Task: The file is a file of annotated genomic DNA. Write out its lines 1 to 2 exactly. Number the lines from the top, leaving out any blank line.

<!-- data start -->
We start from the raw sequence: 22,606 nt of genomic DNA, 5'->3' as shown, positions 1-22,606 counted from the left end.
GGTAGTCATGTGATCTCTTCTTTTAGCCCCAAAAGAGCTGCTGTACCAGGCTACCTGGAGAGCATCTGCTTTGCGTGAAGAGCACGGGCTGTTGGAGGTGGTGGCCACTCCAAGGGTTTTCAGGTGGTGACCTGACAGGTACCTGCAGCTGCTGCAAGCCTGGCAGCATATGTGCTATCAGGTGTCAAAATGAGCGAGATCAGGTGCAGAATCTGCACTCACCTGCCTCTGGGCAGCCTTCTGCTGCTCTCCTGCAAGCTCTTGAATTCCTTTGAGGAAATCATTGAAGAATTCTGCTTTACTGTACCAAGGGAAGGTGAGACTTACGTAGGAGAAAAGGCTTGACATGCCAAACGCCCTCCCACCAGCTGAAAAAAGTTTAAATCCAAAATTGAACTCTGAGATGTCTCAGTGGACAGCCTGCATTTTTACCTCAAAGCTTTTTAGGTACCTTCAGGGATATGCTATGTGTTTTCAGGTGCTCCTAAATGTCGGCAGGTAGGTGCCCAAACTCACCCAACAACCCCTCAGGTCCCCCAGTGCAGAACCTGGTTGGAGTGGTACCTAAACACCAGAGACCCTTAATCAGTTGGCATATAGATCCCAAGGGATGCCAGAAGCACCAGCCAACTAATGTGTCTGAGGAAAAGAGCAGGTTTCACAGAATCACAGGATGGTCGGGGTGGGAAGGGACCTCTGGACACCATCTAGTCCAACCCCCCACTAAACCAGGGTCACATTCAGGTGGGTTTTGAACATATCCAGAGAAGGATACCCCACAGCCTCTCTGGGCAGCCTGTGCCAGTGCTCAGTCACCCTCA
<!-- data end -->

We start from the raw sequence: 22,606 nt of genomic DNA, 5'->3' as shown, positions 1-22,606 counted from the left end.
GGTAGTCATGTGATCTCTTCTTTTAGCCCCAAAAGAGCTGCTGTACCAGGCTACCTGGAGAGCATCTGCTTTGCGTGAAGAGCACGGGCTGTTGGAGGTGGTGGCCACTCCAAGGGTTTTCAGGTGGTGACCTGACAGGTACCTGCAGCTGCTGCAAGCCTGGCAGCATATGTGCTATCAGGTGTCAAAATGAGCGAGATCAGGTGCAGAATCTGCACTCACCTGCCTCTGGGCAGCCTTCTGCTGCTCTCCTGCAAGCTCTTGAATTCCTTTGAGGAAATCATTGAAGAATTCTGCTTTACTGTACCAAGGGAAGGTGAGACTTACGTAGGAGAAAAGGCTTGACATGCCAAACGCCCTCCCACCAGCTGAAAAAAGTTTAAATCCAAAATTGAACTCTGAGATGTCTCAGTGGACAGCCTGCATTTTTACCTCAAAGCTTTTTAGGTACCTTCAGGGATATGCTATGTGTTTTCAGGTGCTCCTAAATGTCGGCAGGTAGGTGCCCAAACTCACCCAACAACCCCTCAGGTCCCCCAGTGCAGAACCTGGTTGGAGTGGTACCTAAACACCAGAGACCCTTAATCAGTTGGCATATAGATCCCAAGGGATGCCAGAAGCACCAGCCAACTAATGTGTCTGAGGAAAAGAGCAGGTTTCACAGAATCACAGGATGGTCGGGGTGGGAAGGGACCTCTGGACACCATCTAGTCCAACCCCCCACTAAACCAGGGTCACATTCAGGTGGGTTTTGAACATATCCAGAGAAGGATACCCCACAGCCTCTCTGGGCAGCCTGTGCCAGTGCTCAGTCACCCTCA